When that World Series shifted to Boston’s stadium, the Red Sox club played “Star Spangled Banner” during pregame festivities, coupling it with the introduction of soldiers wounded in the Great War.
It took many more years before baseball owners hired bands or musical talents for all games, instead of just for the World Series, Opening Day, or All Star games. It also took until the post-war years that powerful sound systems permeated each stadium, making it possible to blast the national anthem to awaiting ears.
The national anthem started being played just before baseball games beginning in the post-World War II years. That it continues in this manner is simply a matter of tradition ~ in a game filled with traditions.
Some people might prefer to skip the pomp and circumstance of honoring the nation’s flag before baseball games. Still others wonder why it has to be played to start games. Maybe during the 7th inning stretch might be more appropriate?
Officials with Major League Baseball and the various professional baseball stadiums around the country are free to choose what they do for the 7th-inning stretch ~ that time between the top and bottom of the 7th inning where fans stand up and basically take a break in unison.
Most MLB stadiums at that point go with the tune “Take Me Out to the Ballgame,” with its famous lines including “Buy me some peanuts and Cracker Jack; I don’t care if I never get back.”
However, some stadiums choose other tunes, most notably “God Bless America,” which enjoyed a period of popularity following the Sept. 11, 2001 terrorist attacks. Yankee Stadium in particular welcomed popular singers to belt out “God Bless America” before the Yanks batted in the 7th, and maintained the tradition for some time.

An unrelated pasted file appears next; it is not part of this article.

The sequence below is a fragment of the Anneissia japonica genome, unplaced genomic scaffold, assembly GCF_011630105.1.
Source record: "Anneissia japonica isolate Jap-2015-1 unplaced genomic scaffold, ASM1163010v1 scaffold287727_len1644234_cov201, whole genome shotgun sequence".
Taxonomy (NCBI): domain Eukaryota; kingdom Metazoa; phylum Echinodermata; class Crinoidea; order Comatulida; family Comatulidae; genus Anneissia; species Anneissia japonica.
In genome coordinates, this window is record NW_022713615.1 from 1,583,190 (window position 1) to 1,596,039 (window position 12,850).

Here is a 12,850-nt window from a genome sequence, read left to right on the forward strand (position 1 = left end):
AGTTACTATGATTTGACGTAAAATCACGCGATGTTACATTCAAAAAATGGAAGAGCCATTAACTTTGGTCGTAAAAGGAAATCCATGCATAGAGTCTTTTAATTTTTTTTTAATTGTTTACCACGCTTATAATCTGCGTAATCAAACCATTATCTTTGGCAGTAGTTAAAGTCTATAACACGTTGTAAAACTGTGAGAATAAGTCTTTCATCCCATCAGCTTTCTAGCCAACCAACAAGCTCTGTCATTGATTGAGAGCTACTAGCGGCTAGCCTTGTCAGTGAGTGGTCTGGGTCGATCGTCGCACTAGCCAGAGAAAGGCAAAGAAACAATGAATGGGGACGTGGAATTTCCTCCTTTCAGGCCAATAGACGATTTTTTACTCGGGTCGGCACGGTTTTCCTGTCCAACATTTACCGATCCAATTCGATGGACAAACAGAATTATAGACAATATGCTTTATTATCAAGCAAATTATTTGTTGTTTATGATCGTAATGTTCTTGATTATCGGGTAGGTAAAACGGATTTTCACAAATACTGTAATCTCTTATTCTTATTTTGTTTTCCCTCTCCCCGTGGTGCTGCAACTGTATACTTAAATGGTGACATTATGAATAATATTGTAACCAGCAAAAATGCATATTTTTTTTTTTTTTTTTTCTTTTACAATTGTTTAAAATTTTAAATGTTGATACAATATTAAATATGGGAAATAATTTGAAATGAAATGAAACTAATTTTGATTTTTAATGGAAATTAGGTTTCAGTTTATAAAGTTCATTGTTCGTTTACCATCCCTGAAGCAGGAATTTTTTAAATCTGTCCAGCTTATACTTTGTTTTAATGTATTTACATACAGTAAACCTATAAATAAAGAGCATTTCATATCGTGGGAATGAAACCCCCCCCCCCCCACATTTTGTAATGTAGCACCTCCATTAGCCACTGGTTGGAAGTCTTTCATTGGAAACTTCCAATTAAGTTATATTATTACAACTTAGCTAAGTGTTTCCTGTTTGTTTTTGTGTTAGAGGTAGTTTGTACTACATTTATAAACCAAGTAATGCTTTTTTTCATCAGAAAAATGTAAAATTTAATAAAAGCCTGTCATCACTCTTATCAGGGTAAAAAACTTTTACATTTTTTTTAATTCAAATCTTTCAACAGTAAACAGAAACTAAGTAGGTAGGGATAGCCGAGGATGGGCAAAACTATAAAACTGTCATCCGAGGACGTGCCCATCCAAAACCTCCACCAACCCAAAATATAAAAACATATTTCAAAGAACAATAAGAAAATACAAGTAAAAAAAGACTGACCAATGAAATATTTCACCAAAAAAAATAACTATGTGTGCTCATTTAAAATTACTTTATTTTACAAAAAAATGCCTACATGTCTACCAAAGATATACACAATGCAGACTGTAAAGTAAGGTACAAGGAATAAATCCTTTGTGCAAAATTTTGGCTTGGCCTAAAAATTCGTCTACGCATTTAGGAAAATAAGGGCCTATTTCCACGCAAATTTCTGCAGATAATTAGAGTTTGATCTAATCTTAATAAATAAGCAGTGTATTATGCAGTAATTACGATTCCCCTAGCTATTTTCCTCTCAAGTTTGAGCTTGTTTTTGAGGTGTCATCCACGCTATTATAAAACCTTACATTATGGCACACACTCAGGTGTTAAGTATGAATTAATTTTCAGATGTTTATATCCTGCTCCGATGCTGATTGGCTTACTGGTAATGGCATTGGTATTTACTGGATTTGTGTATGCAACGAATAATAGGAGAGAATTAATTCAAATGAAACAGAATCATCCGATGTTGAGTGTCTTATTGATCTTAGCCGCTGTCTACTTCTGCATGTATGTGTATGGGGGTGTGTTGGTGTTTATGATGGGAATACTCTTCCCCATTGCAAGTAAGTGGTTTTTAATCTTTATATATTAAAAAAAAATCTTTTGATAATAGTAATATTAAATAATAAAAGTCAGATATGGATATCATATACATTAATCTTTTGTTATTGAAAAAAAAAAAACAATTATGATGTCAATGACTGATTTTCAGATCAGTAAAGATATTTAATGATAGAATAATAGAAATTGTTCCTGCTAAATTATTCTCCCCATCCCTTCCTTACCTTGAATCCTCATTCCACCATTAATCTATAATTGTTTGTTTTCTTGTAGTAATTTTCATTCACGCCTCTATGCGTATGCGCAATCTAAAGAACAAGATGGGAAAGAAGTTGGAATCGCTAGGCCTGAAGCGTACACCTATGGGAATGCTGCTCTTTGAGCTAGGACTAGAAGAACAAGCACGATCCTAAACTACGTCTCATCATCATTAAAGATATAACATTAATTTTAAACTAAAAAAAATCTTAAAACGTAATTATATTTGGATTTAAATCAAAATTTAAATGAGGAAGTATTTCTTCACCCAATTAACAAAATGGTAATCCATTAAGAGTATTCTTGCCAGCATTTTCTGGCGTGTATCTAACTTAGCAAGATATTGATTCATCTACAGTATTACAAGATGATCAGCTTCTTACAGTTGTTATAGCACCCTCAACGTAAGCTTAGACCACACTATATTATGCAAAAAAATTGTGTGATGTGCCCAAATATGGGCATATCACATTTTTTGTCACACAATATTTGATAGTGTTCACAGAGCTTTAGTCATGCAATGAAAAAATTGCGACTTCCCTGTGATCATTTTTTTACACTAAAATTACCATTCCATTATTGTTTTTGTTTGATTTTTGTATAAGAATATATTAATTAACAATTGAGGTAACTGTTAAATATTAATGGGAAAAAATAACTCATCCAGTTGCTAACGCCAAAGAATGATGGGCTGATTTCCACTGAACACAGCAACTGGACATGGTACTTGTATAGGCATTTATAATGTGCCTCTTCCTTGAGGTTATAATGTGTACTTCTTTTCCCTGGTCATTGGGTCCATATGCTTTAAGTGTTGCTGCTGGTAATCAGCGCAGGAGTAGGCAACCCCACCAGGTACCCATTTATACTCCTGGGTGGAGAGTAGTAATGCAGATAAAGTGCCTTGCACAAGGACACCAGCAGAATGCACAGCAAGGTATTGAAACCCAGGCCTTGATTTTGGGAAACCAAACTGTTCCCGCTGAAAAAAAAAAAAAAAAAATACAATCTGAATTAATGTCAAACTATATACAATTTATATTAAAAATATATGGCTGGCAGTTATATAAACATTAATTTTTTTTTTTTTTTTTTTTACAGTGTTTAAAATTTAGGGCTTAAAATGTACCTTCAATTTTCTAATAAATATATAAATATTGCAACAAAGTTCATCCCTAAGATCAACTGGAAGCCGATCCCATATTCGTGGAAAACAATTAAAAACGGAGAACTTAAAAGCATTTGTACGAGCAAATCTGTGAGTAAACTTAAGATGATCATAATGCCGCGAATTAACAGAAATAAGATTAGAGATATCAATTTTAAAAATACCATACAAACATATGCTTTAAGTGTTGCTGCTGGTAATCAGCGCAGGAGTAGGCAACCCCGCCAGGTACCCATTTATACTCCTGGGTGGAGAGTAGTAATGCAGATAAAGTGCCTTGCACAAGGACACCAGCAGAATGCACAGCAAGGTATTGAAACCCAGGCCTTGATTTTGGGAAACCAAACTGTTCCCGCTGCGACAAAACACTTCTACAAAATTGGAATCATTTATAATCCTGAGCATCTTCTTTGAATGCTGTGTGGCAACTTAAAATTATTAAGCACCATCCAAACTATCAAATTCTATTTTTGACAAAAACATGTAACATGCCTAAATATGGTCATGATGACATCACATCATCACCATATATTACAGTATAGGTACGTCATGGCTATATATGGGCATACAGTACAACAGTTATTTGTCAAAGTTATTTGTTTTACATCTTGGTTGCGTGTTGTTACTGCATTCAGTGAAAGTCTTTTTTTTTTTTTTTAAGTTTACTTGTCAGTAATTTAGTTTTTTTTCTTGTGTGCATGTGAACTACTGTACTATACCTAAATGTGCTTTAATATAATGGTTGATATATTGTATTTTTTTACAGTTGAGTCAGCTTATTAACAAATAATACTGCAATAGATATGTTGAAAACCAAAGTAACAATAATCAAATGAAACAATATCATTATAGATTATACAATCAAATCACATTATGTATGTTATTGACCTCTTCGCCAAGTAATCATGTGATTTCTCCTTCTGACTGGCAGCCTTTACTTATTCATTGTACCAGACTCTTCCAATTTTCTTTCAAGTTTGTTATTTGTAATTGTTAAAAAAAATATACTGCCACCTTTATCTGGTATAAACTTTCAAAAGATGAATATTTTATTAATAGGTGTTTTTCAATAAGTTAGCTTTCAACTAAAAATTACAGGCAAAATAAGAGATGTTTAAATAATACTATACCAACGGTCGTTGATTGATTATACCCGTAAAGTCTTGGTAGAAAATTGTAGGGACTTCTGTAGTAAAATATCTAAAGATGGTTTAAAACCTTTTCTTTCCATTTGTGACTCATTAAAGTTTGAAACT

But the national anthem kept its place at the start of contests, not only in baseball but other major sports including before NASCAR stock car races.
Again, this remains a matter of tradition. However, if a team or stadium wishes to conclude the event with the national anthem, a la Jimi Hendrix at the Woodstock festival, they are free to do so. Most stadiums however go with fireworks, or celebratory popular music instead, to keep the crowd festive as they exit.
Question: Was there a national anthem before “Star Spangled Banner”?
Answer: Unofficially, many songs served the purpose at one time or another, including “Hail, Columbia” in the 1800s, and later “My Country, ‘Tis of Thee” or “America the Beautiful.” Some argue that “Yankee Doodle Dandy” should have become the anthem, because it is about the Revolutionary War and the nation’s beginnings.
Q.: What usually happens as the national anthem is played before baseball games?
A.: Most stadium announcers ask fans to “please rise for the national anthem.” Spectators can be expected to remove hats or headgear, and remain silent in place for the song’s duration. Most of all, it is tradition for the raising or spotlighting of the Stars and Stripes flag as the song plays.